New fire alarm codes are going into effect in November. The alarms have a new voice system, which will be added to the entire campus, including the swimming pool complex, the field house, stadium, baseball and softball complexes and the restrooms. That added $310,000 to the project.
In addition, new compliance codes for the HVAC and lighting controls added $200,000 to the project.
Administration expanded the dining and cafeteria to accommodate two lunch periods, adding 8,000 square feet for approximately $1.7 million additional costs.
“We added a scope of work for the cafeteria because having three to four lunch shifts wasn’t feasible to run a high school. Then we also added the ag. building and the fine arts complex,” Lopez said. “It would have been a costly project…but we were preparing for this because if we wait, we can see where the projects are only going to get more expensive. This a perfect opportunity to touch all those buildings at one time rather than wait.”
The inflation rate, as per the national average index, has been 4.5 percent per year.
There is also an increase for soft costs and the architect fees because the fee of 5.25 percent was based on original $18.4 million.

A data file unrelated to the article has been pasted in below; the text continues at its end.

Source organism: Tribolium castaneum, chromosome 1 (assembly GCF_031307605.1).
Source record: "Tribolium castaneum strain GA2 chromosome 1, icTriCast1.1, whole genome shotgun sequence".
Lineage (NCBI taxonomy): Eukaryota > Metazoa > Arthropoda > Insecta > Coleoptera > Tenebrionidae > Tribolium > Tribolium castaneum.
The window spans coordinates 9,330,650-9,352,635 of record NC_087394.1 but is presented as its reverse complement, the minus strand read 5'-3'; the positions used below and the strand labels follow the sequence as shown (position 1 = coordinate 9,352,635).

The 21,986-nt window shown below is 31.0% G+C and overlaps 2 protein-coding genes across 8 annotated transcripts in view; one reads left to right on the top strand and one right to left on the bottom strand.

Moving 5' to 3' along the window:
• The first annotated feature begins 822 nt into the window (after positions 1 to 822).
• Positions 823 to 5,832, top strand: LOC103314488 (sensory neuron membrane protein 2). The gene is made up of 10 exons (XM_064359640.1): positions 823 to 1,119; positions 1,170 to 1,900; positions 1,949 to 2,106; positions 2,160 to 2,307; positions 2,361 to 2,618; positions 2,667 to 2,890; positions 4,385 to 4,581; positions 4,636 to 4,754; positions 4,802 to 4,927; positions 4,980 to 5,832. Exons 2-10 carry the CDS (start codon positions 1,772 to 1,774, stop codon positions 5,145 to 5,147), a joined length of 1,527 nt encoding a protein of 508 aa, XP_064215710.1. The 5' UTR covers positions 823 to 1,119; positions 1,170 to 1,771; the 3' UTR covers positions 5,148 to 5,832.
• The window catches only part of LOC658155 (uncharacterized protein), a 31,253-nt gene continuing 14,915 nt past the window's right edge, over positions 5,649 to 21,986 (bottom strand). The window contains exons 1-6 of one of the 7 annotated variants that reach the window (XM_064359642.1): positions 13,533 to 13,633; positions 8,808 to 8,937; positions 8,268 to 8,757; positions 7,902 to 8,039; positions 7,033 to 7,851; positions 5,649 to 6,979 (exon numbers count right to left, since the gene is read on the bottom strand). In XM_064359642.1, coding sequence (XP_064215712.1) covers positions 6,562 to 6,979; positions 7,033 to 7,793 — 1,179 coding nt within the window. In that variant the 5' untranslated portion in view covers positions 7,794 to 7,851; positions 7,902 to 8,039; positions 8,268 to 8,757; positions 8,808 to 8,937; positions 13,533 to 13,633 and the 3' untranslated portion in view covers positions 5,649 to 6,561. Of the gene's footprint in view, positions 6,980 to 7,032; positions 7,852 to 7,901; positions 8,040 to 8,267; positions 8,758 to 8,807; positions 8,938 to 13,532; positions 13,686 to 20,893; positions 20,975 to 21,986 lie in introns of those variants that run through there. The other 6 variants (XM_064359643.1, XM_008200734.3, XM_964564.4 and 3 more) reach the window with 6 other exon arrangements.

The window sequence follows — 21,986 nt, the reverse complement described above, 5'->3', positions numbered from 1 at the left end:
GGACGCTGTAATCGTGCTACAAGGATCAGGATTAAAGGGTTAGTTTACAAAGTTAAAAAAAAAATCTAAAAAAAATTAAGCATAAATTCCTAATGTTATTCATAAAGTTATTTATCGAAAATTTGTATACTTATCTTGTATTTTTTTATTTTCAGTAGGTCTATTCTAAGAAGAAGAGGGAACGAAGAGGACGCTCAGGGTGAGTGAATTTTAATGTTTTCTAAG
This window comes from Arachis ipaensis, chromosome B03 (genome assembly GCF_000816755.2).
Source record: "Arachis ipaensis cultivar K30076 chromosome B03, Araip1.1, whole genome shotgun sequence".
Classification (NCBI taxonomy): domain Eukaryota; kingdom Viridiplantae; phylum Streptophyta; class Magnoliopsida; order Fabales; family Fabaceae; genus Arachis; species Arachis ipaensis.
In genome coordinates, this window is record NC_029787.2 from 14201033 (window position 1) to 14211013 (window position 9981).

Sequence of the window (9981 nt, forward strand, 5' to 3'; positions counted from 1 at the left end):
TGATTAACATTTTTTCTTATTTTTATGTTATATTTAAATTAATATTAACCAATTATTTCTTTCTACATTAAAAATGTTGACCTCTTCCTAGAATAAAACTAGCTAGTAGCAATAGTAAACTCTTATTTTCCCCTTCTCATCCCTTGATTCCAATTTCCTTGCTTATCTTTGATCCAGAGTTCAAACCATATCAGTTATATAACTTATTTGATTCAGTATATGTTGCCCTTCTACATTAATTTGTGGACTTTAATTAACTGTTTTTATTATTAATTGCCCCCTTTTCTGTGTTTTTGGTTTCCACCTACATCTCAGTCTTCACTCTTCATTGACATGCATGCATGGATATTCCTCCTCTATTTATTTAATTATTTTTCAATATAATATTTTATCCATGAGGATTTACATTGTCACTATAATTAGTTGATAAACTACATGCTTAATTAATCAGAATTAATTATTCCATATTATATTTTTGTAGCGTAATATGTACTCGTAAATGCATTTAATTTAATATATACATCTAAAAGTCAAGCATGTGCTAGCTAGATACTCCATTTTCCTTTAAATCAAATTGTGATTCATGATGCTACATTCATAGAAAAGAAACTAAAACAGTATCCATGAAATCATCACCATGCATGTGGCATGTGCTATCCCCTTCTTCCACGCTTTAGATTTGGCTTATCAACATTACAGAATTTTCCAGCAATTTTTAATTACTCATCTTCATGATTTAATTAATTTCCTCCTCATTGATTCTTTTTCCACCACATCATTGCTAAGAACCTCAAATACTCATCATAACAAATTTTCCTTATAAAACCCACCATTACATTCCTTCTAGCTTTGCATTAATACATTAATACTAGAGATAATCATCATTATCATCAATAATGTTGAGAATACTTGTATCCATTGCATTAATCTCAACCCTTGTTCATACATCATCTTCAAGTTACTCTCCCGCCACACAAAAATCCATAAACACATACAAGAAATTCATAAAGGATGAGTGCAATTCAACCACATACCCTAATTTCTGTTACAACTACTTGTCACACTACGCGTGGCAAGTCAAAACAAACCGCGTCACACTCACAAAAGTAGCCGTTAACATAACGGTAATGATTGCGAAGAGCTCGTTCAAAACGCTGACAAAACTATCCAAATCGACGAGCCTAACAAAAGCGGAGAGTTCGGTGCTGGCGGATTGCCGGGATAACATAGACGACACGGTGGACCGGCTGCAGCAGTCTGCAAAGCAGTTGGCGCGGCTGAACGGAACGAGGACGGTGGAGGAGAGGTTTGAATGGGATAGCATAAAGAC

The district also had to adopt a Davis-Bacon Wage Rate for this project. It’s a federal wage rate that requires contractors and subcontractors to pay their workers no less than the locally prevailing wages and fringe benefits for corresponding work on similar projects in the area. According to Econ, the rate approximated up to an additional $500,000 to the project.
However, $1.5 million is deducted from the total budget of $33.2 million for the Child Nutrition Program’s equipment because those funds come from federal sources.
With regards to the bond interest money, all the money that has been generated through interest revenue on the bonds has been invested in projects for the school district, according to Rumalda Ruiz, the assistant superintendent of finance. This includes construction, furnishing and equipping the buildings for those projects.
But interest hasn’t been significant since the 2008 depression, Ruiz said. Revenue is not as high as administration would like it to be.